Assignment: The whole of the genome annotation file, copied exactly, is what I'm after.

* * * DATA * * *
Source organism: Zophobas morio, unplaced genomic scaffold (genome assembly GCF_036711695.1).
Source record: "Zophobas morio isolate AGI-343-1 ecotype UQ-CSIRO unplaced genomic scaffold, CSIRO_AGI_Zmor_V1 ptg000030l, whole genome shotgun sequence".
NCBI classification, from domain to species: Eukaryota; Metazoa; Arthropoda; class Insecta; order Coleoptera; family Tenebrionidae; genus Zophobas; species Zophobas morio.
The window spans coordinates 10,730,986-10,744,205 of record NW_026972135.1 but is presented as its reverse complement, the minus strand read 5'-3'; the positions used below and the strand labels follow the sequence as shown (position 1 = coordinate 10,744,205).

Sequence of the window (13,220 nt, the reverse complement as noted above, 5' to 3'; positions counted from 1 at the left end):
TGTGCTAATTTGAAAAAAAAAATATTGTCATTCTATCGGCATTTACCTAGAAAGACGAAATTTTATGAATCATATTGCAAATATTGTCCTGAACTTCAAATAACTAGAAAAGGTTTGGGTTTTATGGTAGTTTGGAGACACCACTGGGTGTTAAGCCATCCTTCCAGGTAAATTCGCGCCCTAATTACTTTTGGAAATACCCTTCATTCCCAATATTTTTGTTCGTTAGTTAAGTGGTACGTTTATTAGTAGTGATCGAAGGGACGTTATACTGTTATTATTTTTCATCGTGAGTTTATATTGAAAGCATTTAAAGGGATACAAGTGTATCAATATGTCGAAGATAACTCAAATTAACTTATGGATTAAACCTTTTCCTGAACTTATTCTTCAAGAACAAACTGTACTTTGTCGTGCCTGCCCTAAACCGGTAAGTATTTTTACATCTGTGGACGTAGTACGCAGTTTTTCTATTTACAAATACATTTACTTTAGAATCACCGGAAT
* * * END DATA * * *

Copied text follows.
Source organism: Zophobas morio, unplaced genomic scaffold (genome assembly GCF_036711695.1).
Source record: "Zophobas morio isolate AGI-343-1 ecotype UQ-CSIRO unplaced genomic scaffold, CSIRO_AGI_Zmor_V1 ptg000030l, whole genome shotgun sequence".
NCBI classification, from domain to species: Eukaryota; Metazoa; Arthropoda; class Insecta; order Coleoptera; family Tenebrionidae; genus Zophobas; species Zophobas morio.
The window spans coordinates 10,730,986-10,744,205 of record NW_026972135.1 but is presented as its reverse complement, the minus strand read 5'-3'; the positions used below and the strand labels follow the sequence as shown (position 1 = coordinate 10,744,205).

Sequence of the window (13,220 nt, the reverse complement as noted above, 5' to 3'; positions counted from 1 at the left end):
TGTGCTAATTTGAAAAAAAAAATATTGTCATTCTATCGGCATTTACCTAGAAAGACGAAATTTTATGAATCATATTGCAAATATTGTCCTGAACTTCAAATAACTAGAAAAGGTTTGGGTTTTATGGTAGTTTGGAGACACCACTGGGTGTTAAGCCATCCTTCCAGGTAAATTCGCGCCCTAATTACTTTTGGAAATACCCTTCATTCCCAATATTTTTGTTCGTTAGTTAAGTGGTACGTTTATTAGTAGTGATCGAAGGGACGTTATACTGTTATTATTTTTCATCGTGAGTTTATATTGAAAGCATTTAAAGGGATACAAGTGTATCAATATGTCGAAGATAACTCAAATTAACTTATGGATTAAACCTTTTCCTGAACTTATTCTTCAAGAACAAACTGTACTTTGTCGTGCCTGCCCTAAACCGGTAAGTATTTTTACATCTGTGGACGTAGTACGCAGTTTTTCTATTTACAAATACATTTACTTTAGAATCACCGGAAT